The “I Like Amy King A Lot” Interview


* You’re very involved in participating in the poetry community. What motivates you to be involved with so many projects? What do you get from all your projects?

* What is your best coping mechanism for the AWP experience? Do you enjoy participating in the conference?

* There is a lot of criticism of the poetry scene in New York. I recently read Daniel Nester’s essay “Goodbye to All of Them” in The Morning News where he reflects on his experience as a poet in NYC and that reflection is not a positive one. What has your experience been like as a poet in the city? Does living in NYC influence your identity as a poet and does the urban experience ever show up in your work?

* Are poetry readings important for the writing community? What do you do, as host and curator, to keep your audience coming back?

* When I write, I often feel like I’m telling the same story over and over and I’ve become quite comfortable with that because there are a few things that interest me so much that I always want to write about them. Do you feel like there are principal themes you continue to revisit in your poetry?

* What do you love most about your writing?


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AMY KING View All →

Amy King is the recipient of the 2015 Winner of the Women’s National Book Association (WNBA) Award. Her latest collection, The Missing Museum, is a winner of the 2015 Tarpaulin Sky Book Prize. She co-edited with Heidi Lynn Staples the anthology Big Energy Poets of the Anthropocene: When Ecopoets Think Climate Change. She also co-edits the anthology series, Bettering American Poetry, and is a professor of creative writing at SUNY Nassau Community College.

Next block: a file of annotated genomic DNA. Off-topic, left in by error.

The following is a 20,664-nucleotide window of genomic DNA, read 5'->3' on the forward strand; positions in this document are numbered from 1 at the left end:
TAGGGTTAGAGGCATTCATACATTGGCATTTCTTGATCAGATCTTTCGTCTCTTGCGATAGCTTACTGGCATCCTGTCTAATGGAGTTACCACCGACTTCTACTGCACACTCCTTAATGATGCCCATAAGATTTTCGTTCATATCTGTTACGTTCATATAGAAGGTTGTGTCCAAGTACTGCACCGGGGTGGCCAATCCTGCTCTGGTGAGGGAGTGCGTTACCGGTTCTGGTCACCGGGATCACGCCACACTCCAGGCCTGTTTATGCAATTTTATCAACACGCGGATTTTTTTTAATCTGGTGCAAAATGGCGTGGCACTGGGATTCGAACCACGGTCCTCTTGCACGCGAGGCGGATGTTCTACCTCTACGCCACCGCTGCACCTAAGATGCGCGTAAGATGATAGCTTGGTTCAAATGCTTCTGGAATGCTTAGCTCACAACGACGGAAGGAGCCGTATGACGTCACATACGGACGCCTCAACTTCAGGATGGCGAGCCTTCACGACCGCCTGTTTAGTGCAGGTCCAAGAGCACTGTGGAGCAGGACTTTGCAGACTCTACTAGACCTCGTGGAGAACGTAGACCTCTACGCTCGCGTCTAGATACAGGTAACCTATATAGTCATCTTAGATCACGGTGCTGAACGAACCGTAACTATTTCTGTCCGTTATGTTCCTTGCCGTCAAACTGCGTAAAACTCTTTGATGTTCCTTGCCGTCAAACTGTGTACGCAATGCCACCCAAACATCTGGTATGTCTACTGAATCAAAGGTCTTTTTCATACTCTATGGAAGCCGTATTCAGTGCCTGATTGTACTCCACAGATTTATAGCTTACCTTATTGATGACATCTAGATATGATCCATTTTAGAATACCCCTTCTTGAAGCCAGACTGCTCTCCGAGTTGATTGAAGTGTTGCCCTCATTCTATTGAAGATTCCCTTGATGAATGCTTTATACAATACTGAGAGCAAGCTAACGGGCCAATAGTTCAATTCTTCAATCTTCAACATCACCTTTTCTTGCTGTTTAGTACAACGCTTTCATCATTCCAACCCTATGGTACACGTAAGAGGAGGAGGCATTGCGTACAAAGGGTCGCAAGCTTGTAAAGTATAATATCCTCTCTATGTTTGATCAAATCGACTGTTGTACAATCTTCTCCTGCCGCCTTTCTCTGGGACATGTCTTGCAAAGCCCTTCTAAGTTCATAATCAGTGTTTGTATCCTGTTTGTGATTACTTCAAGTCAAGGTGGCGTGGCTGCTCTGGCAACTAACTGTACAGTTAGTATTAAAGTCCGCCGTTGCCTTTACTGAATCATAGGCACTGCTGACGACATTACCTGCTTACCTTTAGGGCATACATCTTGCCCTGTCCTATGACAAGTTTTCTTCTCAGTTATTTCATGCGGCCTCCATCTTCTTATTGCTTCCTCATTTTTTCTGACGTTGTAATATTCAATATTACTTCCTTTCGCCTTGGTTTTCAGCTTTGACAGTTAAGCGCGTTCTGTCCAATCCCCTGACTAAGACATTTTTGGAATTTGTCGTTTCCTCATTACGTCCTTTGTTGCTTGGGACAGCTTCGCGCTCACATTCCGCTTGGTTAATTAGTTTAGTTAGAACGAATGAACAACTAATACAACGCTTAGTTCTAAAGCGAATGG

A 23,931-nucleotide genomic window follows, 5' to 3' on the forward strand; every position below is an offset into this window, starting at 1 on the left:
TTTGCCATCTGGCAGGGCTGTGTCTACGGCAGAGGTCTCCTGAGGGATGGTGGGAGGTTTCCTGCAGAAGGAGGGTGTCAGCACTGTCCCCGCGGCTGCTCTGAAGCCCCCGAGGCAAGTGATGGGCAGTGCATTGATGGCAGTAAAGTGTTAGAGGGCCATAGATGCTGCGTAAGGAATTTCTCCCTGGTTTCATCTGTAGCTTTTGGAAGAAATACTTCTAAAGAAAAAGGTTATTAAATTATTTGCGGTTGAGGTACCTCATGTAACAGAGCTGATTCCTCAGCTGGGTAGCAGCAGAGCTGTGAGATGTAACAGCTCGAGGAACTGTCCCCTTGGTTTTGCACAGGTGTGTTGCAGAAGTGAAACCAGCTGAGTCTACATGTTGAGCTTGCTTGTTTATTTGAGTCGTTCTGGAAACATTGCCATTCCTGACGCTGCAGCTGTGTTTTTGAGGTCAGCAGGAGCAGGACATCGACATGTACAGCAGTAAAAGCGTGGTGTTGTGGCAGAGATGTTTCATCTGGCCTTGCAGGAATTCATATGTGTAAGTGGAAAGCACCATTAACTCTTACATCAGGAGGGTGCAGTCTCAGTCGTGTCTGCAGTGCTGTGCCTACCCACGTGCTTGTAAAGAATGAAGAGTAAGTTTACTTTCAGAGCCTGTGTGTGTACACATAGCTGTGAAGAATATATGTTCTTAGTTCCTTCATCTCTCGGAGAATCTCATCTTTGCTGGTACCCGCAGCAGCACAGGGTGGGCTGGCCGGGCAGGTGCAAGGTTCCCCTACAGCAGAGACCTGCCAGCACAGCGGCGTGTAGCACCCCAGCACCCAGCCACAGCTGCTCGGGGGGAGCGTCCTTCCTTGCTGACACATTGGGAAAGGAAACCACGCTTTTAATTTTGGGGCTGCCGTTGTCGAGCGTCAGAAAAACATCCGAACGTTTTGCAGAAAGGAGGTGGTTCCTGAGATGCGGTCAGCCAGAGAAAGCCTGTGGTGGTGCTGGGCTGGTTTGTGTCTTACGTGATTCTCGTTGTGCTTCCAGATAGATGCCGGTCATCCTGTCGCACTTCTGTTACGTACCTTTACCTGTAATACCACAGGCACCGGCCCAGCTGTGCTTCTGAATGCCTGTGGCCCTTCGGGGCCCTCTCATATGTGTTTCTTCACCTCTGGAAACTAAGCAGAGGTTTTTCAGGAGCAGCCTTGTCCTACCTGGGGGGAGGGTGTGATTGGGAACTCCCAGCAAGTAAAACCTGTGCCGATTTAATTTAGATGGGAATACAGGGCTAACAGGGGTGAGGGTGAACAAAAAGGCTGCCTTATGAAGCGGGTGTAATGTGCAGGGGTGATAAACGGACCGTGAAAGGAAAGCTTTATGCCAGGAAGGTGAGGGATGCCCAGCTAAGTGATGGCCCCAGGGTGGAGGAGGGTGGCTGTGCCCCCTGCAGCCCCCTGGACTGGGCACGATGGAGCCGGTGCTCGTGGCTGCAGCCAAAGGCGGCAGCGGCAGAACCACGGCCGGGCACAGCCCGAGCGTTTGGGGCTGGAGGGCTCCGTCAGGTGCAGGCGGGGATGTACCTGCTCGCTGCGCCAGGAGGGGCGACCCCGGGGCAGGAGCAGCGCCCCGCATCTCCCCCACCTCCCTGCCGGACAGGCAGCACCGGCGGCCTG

2 Comments Leave a comment

  1. Excellent interview. I think the “Nester Effect” is by no means confined
    to the scene in NYC. It is particularly strong in the pilgrimage routes
    of PoAvPo to Mecca and Medina (NYC/Brooklyn and SF/Oakland) from
    the heartlands, but it’s all over, in other Po veins, with very different people.
    You pointed the hardship and expense of NYC. That’s a good doorway
    to the crux. Add the school debt-load for many, and the sluggish times
    for jobs. There are local pockets of striving and marginalization all over
    the country, too, and all the social side-effects that recognition famine breeds. That last bit extends outside poetry a bit….sorry, digression. Anyway: good stuff.
    I think your persistence, generosity, and letting an early win ripen in time
    have worked well. Cheers!

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